Personal Profile Page Startup About.me Is Ready To Take Your Money With New Premium Service, Plans For Wefollow Integration
About.me, the online identity platform that spun out from Aol* at the beginning of the year before acquiring the one-time Digg spinout Wefollow, is now lifting the curtains on its plans to generate revenue, with today’s debut of About.me Premium. Via this new, paid tier to the service, the company is adding some of the more advanced features users have requested, including domain mapping, Google Analytics integration, the ability to remove the About.me branding, and more, for a $4 per month fee. And that’s just to start. This is the first time About.me has charged users for any aspect of its service, co-founder Ryan Freitas tells us. With today’s release, the site will begin to offer features aimed at professional users, like the ability to display their About.me page on their own custom domain name – the most in-demand user request to date, he says. The site will walk users through the process of adjusting their DNS settings to map the new domain to their page. To accompany this ...
Google Believes Web Components Are The Future Of Web Development
While it was missing the skydiving antics of last year’s event, Google’s I/O keynote last week wasn’t short on product launches. In between the splashy updates to Google Maps, Search, Android and everything else Google announced, the company also briefly talked about Web Components for a few minutes. While Google’s Sundar Pichai noted that it’s still early days for this technology, he also said he believes that “the vision for it is clear” and that it will allow developers to build “elegant user interfaces that work across all form factors.” Web Components are clearly a topic that’s close to the heart of a number of Chrome developers. Many of them, for example, cited it as one of the Chrome features they are most excited about at a fireside chat later in the week. A number of Google engineers are also working on Project Polymer, which aims to write a web application framework that’s built upon the idea of Web Components and will allow developers to use the ideas behind ...
Firefox 22 beta delivers WebRTC and more
With $3.2M In Funding, ‘Real-World Operating System' Startup Dekko Refocuses To Build Its Own Augmented Reality Apps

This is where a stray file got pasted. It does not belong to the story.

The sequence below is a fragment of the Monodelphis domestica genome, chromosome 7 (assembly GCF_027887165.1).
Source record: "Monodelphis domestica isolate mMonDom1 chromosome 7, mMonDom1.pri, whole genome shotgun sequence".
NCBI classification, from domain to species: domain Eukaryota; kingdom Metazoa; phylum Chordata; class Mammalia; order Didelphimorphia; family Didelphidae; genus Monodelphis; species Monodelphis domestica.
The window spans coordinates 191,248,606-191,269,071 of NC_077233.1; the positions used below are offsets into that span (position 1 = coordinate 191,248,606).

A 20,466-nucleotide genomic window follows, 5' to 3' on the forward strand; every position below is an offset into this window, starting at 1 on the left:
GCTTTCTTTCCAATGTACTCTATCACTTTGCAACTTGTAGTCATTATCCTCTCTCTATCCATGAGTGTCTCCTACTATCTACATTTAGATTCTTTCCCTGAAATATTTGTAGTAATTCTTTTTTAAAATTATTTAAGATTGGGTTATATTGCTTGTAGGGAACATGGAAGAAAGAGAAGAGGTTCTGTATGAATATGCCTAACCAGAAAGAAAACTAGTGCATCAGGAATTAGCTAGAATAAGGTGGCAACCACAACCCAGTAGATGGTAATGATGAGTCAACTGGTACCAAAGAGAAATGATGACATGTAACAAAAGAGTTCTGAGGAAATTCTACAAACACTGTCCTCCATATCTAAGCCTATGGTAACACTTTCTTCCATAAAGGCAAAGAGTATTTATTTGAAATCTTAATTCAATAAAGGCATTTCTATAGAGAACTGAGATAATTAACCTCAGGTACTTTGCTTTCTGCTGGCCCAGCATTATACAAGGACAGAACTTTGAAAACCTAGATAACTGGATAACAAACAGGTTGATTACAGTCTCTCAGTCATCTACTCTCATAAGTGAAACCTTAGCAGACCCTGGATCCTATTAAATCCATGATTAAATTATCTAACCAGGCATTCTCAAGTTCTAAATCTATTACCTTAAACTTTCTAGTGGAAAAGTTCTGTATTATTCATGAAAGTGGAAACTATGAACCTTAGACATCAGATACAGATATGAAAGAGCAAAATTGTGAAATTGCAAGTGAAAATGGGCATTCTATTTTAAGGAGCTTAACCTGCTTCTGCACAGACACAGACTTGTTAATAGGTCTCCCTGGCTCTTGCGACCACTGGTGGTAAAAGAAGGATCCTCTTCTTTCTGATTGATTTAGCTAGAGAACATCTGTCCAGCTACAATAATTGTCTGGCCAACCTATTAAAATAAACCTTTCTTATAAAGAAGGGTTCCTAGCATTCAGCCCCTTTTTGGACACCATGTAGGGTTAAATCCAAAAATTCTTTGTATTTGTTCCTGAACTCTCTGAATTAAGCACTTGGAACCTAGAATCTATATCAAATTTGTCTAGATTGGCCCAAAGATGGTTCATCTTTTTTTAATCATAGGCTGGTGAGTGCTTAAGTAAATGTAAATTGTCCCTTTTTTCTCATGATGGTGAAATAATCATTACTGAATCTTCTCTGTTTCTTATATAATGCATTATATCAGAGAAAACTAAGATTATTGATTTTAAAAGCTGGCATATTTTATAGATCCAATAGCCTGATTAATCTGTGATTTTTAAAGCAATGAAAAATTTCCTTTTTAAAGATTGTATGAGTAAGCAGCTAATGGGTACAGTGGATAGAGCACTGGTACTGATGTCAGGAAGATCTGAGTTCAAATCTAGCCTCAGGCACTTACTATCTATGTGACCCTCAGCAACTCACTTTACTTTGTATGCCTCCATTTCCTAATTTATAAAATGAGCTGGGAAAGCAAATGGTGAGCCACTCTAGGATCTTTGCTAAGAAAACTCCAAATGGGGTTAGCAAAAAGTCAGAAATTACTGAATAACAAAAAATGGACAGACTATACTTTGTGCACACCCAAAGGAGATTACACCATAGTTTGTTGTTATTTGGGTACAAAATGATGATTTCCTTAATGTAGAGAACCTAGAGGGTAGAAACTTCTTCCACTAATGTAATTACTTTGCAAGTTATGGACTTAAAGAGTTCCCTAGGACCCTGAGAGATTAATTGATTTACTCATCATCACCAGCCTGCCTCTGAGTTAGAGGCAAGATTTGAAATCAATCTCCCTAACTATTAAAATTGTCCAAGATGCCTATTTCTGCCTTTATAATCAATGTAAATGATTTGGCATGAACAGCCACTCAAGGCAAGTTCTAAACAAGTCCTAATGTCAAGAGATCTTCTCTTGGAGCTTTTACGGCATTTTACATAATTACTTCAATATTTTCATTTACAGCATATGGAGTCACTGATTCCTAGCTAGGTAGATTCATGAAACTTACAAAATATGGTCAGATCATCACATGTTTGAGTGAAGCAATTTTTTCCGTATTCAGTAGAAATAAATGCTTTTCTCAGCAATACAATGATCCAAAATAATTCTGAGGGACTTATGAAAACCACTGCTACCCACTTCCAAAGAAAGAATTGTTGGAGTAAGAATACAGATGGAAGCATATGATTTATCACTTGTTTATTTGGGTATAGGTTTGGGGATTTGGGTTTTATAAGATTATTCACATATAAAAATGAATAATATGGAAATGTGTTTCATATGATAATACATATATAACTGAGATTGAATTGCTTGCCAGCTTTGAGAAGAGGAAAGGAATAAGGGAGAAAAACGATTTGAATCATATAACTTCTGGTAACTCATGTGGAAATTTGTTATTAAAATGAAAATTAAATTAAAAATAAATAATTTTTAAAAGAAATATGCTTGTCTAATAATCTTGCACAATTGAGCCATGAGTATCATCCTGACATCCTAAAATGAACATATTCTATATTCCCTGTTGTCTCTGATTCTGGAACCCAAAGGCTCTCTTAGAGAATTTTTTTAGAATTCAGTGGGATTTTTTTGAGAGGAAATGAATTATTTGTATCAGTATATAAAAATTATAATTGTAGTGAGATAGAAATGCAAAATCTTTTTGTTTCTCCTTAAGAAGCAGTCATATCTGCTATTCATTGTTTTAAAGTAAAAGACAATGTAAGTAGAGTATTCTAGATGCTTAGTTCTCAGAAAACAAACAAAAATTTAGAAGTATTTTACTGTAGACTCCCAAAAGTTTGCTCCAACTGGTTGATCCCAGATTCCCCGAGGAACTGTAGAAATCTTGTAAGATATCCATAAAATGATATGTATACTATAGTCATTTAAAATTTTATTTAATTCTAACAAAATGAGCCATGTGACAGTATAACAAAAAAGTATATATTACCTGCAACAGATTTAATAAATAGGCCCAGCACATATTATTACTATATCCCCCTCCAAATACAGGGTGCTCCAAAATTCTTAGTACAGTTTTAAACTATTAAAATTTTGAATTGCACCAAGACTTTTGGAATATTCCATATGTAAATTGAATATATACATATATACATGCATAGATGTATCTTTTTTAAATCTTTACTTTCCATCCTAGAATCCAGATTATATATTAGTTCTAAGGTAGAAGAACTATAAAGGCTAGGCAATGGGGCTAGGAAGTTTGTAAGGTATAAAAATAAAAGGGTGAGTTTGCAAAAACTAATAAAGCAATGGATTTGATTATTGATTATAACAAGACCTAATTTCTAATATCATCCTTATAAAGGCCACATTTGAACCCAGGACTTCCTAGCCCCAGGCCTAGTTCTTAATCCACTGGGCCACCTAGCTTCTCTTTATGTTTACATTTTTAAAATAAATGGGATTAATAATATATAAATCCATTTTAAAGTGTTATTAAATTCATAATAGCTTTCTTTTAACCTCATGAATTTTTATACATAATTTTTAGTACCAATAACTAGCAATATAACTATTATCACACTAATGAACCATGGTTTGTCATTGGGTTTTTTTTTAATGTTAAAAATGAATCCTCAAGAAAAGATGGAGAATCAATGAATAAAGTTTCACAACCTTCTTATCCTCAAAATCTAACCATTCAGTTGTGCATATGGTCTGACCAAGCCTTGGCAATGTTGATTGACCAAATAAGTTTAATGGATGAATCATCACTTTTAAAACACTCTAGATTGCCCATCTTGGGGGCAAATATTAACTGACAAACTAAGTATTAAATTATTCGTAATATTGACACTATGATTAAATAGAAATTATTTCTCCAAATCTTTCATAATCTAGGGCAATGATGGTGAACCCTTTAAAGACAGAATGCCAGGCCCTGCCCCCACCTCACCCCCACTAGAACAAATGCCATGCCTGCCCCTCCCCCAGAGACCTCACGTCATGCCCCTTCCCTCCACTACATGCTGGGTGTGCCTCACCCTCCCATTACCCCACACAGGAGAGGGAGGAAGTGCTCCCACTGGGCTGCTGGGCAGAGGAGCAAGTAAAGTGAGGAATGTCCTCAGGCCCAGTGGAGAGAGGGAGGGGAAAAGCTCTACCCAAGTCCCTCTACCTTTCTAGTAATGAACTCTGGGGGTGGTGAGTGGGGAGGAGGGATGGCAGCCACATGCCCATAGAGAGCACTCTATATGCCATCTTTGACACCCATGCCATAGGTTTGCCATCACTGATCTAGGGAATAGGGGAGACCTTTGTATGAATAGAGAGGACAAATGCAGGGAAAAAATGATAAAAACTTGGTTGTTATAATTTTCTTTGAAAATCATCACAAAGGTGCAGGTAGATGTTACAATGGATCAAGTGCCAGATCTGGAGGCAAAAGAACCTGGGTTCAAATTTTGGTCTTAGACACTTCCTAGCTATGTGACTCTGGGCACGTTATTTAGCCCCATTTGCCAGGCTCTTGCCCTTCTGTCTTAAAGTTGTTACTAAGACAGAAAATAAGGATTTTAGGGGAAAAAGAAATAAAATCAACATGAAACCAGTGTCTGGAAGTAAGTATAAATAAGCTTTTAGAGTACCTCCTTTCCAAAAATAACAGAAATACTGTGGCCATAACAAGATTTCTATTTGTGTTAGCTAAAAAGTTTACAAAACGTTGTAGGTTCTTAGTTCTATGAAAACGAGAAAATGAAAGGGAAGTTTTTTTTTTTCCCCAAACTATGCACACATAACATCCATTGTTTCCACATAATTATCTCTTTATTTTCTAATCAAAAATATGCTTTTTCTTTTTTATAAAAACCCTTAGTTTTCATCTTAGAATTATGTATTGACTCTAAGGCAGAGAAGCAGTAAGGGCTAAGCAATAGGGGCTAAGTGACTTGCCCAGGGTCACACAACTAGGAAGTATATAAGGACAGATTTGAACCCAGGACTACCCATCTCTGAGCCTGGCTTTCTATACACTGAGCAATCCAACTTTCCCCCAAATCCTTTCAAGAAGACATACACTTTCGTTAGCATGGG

When we we last talked to augmented reality startup Dekko, back in September of last year, the company was building a platform on which it hoped to find developers to build a new generation of applications that blend computing with the real world. And, while it still hopes to be that platform, which it’s calling a ‘real-world operating system,’ the company is focusing its efforts on creating its own applications, in an effort to attract users and developers alike. The startup has built technology which can be used to map the real world using a mobile phone or tablet’s camera. It does that by building digital grids through 3-D mapping. Once that is done, Dekko (and other developers) can layer games and other applications on top of it. For now, its app is focused on creating a grid of small, independent spaces. But there’s the potential for it to be used to map full-scale real-world environments as well. Dekko co-founder Matt Miesnieks likened the company’s initial platform approach ...
New Smart Gun Company Hopes To Begin Production This Summer
Lucas123 writes Safe Gun Technology (SGTi) is hoping it can begin production on its version of a smart gun within the next two months. The Columbus, Ga.-based company uses relatively simple fingerprint recognition through a flat, infrared reader positioned on the weapon's grip. The biometrics reader enables three other physical mechanisms that control the trigger, the firing pin and the gun hammer. The controller chip can save from 15,000 to 20,000 fingerprints. If a large military unit wanted to program thousands of finger prints into a single weapon, it would be possible. A single gun owner could also temporarily program a friend or family member's print into the gun to go target shooting and then remove it upon returning home."